There is nothing like watching your adopted daughter with obvious Mexican heritage tell her 5th grade class about her great, great grandmother’s survival the potato famine in Ireland.

Meanwhile the youngest tore her family tree into a million pieces.

These were the first of many ‘hiccups” we experienced.

When we moved to Texas nine months after adopting the girls, I thought that the military lifestyle was going to be so amazing for them. Think of all the people they would meet and places they would visit. Dr Seuss’s book “Oh the Places You Will Go” played in my head. It would be awesome!

But deep down their pain of loss and mistrust lingered.

Fortunately, the state of Texas was big enough to hold all their pain and in the two years of our assignment there, the girls began to trust us and find their own voices.

We told them to try everything and we kept our promise to support all their interests. The girls tried swimming, gymnastics, music, sports of every kind. We never said no to an activity flyer they brought home, a sports camp, or a music lesson. We never minded driving them to an activity. After all, they had spent so much of their lives just surviving, they had no idea how to thrive. We told them we were putting them first, and it was time for them to think about their interests.

The older one (Emily) found her passion in cheer leading and with it, a strong sense of belonging and fitting in that she so craved. She had never gotten to belong to any after school activities before, and I will never forget the joy on her face as she tried on her first cheer uniform or the enthusiasm she cheered with at every game.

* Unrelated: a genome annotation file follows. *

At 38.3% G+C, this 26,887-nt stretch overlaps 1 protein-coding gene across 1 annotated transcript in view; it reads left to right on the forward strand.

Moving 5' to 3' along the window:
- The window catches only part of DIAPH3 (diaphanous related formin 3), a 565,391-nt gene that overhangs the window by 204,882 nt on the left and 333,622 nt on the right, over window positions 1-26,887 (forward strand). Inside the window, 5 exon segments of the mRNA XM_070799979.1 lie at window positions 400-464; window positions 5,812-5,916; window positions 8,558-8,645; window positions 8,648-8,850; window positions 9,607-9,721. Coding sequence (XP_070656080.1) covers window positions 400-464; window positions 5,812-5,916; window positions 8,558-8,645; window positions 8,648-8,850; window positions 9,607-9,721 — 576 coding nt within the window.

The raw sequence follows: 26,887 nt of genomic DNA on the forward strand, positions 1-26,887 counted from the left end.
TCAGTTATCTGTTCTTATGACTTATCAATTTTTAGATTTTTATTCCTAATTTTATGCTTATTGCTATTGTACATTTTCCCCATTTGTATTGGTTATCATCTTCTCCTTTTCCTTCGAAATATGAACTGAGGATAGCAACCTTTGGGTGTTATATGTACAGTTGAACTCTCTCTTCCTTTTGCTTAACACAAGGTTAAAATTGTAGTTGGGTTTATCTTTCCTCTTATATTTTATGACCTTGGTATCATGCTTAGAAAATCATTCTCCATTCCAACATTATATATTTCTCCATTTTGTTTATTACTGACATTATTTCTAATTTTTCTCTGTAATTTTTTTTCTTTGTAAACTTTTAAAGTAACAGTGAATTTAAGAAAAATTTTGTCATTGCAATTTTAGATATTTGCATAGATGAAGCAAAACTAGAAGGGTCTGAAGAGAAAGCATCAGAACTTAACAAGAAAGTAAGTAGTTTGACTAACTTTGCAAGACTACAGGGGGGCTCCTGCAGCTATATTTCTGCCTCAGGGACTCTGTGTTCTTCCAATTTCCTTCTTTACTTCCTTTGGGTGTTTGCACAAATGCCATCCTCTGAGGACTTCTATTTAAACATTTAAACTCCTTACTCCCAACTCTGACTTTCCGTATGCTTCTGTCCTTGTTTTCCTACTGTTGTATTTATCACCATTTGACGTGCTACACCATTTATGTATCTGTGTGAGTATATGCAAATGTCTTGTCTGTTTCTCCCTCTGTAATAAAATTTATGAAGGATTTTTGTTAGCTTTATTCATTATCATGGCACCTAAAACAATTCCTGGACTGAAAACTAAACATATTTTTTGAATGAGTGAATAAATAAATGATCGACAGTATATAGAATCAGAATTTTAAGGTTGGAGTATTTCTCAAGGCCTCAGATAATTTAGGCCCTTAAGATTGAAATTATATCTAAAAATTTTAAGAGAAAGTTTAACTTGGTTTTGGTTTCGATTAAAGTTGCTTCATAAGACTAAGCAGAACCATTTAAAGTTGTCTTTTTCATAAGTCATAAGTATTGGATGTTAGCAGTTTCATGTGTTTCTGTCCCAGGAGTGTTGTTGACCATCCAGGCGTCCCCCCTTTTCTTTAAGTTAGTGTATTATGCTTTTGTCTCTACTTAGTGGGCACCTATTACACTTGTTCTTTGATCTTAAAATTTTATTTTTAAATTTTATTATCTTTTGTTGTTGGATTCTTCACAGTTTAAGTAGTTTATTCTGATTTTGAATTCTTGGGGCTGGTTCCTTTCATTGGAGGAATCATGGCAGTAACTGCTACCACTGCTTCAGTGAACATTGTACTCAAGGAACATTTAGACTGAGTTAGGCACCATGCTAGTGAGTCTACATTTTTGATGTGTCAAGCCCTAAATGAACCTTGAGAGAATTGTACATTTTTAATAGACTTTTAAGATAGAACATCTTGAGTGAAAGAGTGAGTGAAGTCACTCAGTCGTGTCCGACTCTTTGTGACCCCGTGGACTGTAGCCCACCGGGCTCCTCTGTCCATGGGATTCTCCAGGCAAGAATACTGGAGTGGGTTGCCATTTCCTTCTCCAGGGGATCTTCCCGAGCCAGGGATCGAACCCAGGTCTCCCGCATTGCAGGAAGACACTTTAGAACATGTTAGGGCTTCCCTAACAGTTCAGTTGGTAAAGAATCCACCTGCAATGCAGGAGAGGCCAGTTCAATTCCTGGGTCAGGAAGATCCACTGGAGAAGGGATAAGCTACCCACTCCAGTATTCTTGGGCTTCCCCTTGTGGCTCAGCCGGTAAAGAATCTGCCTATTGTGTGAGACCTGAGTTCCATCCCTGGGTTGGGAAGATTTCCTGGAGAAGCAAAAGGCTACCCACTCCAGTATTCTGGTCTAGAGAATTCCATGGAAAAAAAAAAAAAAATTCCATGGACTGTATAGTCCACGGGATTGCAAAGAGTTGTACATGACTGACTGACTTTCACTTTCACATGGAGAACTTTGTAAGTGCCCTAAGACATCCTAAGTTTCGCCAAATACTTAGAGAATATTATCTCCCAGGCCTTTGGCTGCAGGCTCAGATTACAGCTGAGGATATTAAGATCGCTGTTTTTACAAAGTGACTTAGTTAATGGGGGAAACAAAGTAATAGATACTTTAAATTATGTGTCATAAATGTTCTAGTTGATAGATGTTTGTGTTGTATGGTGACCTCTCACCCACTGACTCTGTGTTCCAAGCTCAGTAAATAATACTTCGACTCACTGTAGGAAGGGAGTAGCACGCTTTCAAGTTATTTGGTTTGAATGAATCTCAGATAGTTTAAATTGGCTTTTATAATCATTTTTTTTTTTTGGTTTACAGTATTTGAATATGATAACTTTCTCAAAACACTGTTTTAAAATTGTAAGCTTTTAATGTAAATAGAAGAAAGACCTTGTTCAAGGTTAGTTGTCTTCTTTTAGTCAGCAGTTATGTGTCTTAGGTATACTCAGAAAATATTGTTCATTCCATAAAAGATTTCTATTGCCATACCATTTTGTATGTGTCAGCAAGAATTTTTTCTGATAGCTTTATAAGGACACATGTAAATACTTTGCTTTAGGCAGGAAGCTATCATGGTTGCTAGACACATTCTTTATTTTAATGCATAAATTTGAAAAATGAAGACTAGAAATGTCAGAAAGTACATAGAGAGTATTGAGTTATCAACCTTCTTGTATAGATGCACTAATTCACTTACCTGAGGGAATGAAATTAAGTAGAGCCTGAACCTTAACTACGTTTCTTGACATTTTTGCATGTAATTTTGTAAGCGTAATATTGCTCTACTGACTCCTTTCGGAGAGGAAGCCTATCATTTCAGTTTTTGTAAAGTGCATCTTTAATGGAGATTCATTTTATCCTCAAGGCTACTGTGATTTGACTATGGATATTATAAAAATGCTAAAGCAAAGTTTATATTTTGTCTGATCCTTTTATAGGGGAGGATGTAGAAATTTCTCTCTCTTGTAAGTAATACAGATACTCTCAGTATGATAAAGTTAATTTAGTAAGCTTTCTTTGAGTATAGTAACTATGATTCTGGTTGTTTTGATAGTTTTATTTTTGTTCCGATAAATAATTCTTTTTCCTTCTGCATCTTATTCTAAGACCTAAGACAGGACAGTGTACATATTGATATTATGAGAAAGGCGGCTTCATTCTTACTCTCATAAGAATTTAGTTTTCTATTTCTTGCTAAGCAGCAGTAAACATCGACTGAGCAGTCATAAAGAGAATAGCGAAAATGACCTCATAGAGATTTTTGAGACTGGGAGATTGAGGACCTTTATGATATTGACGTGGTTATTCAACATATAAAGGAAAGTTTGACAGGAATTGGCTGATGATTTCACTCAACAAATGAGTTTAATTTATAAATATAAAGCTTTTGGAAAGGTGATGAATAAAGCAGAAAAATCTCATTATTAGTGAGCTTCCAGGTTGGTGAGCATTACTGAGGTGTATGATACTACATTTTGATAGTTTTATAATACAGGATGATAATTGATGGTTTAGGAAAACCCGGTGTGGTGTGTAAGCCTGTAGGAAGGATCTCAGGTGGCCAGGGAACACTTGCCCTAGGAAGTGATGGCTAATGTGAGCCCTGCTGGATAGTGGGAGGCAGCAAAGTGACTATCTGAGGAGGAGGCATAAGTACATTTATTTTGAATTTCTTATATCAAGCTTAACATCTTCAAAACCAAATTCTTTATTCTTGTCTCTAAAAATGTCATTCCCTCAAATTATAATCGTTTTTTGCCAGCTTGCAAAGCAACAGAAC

The younger (Lizzy) found a gift for music and began taking piano lessons as well as playing basketball. We are grateful to the teacher that discovered this gift as the piano has provided Liz with an emotional outlet as well as a talent she continues to nurture. I cried at her first recital, and I still cry at every one of performances.

They both began to develop more confidence and became less anxious with each passing day.

One of the biggest hurdles for us (raising Emily and Lizzy) has been the constant military moves and deployments. But after a while the girls realized that although our zip code may be constantly changing, we are all moving together. At every new place, we unpacked and set up their rooms first so everything would seem familiar. No matter where we moved, they jumped right in and took on each new place with the bravery that has fueled them throughout most of their lives.

Our Unyielding HOPE

As the girls approached the middle and high school years, they had normal setbacks and challenges coupled with multiple school changes and puberty. AS with most parents of teenagers, we took them one day at a time.

Emily cheered her way through most of high school and by her senior year, she was starting her third and final high school. By this time, she had learned to drive, had a job and spent much of her senior year getting ready for college. Emily won a scholarship from Fairfax county school District for her “Overcoming Adversity” essay. The day she accepted that award still brings a smile to my face. Almost all of our extended family attended that ceremony. She was accepted to three universities: Northwestern State in Louisiana, Stephen F Austin in Texas and Sam Houston State. She attended SHSU for 2 years before deciding to enlist in the army to become a medic.